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The experience of riding a classic Royal Enfield motorcycle through Bhutan is indeed a privilege. Bhutan is a paradise for bikers with its pristine environment boasting breathtaking landscapes, majestic mountains, delightful friendly locals and with just enough road challenges for you to test your skills.
Riding is quite slow compared to many destinations due to the windy road through the Kingdom and you’ll often be sitting on around 35-45KPH with the odd stretch of road allowing for travel 50-65 KPH.
Royal Enfield Bikes
Royal Enfield initially started out as an English engineering company manufacturing bicycles, stationary engines and rifle parts. Hence the adage for their motorcycles “built like a gun goes like a bullet’. Royal Enfield manufactured it’s first motorcycle in 1901 and it was essentially a 150cc bicycle with a 1.5 bhp engine mounted over the front wheel.
Royal Enfield merged with Alldays & Onions in 1907 and made cars called Enfield Alldays till 1925. Royal Enfield first started production of the 500cc Bullet motorcycle in 1932. Royal Enfield also made various models like the WD/C 350cc side valve, WD/C 350cc OH, WD/G 350cc OHV, WD/L 570cc SV and, the famous 125cc “flying flea” during world war II in an effort to help in the war.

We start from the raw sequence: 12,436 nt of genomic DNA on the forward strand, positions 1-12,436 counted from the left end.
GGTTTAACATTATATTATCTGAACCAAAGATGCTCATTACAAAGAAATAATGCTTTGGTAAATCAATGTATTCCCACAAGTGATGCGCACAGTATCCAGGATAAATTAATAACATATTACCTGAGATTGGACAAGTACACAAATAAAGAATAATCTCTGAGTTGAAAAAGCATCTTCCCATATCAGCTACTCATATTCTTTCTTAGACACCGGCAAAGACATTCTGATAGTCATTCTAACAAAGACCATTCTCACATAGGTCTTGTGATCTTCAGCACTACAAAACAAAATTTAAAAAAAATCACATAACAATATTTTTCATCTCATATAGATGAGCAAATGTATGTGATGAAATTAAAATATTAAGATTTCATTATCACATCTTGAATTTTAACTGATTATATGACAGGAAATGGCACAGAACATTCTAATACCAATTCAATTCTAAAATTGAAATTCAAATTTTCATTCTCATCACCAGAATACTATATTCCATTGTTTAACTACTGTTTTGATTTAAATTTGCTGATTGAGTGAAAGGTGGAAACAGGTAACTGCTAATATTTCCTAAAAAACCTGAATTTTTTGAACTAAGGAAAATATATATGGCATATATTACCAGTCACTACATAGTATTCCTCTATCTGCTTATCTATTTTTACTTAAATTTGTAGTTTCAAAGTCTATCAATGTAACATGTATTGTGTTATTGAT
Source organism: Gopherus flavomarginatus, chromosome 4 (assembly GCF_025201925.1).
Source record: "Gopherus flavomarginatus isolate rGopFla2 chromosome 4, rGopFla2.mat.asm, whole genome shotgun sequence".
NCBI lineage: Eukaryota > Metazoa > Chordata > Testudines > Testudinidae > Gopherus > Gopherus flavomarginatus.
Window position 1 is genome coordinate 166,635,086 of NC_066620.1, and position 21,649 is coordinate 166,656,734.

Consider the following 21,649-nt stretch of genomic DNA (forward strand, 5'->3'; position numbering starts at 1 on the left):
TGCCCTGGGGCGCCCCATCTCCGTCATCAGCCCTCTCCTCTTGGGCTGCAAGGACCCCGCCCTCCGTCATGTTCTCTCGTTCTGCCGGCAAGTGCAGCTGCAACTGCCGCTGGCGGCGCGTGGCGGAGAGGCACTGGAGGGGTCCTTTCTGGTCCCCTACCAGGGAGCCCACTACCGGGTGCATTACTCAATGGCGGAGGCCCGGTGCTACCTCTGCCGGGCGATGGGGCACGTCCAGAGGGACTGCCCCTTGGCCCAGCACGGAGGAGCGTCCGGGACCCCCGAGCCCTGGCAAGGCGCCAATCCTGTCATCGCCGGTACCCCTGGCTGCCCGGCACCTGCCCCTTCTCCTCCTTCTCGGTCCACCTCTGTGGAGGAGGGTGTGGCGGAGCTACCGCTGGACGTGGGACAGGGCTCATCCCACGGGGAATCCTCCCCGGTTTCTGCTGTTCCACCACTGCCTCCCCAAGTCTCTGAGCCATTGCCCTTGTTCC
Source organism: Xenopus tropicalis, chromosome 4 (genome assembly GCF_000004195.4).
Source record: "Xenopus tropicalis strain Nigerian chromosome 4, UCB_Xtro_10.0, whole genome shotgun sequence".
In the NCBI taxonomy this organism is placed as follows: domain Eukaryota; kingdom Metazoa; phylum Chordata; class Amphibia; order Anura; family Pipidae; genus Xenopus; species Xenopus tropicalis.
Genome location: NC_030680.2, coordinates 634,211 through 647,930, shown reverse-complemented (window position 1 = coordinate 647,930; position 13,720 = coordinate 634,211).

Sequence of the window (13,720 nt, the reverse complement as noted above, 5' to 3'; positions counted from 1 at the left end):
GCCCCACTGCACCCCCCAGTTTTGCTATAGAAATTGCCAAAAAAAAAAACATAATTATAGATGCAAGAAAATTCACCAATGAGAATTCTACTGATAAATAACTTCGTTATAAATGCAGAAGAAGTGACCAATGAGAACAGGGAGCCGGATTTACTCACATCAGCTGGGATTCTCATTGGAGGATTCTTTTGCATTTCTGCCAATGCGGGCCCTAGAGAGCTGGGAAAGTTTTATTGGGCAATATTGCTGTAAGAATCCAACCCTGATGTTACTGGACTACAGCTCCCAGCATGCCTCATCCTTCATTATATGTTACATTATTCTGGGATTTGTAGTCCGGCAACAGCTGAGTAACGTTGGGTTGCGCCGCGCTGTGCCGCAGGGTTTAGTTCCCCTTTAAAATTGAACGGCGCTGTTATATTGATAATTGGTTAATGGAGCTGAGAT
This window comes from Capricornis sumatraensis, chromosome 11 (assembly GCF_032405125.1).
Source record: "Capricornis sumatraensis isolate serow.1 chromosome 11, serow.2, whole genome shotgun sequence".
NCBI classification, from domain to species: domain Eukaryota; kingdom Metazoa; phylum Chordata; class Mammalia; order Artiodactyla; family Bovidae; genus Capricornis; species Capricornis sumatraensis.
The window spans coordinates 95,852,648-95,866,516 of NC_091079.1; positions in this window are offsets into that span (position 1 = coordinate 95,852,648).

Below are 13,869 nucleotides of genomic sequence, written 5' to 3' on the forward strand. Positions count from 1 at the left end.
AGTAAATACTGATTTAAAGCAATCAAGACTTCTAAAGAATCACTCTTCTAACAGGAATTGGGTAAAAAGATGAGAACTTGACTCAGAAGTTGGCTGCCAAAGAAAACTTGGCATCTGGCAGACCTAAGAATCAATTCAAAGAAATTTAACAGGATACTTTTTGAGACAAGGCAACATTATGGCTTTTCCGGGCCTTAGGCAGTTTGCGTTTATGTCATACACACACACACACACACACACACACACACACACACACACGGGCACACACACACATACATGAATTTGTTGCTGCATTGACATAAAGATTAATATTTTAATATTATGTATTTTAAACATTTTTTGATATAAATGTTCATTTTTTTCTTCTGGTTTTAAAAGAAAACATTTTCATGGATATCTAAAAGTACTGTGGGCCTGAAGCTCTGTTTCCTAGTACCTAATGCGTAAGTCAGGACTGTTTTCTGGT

Royal Enfields have been made and sold in India since 1949. Royal Enfields were painted red and marketed in the U.S.A as ‘Indian motorcycles’ by the Brock House corporation in between 1955 – 1960.
Royal Enfield produced their last motorcycles in England during the late 1960s and closed down all British factories by 1970 due to fierce competition from the Japanese. Enfield of India bought the rights to the name ‘Royal Enfield’ in 1995 and continues to make and sell motorcycles under the same name till date. Royal Enfield is the only motorcycle brand to have survived through three centuries of wars, natural calamities and financial upheavals’.
Bike options Available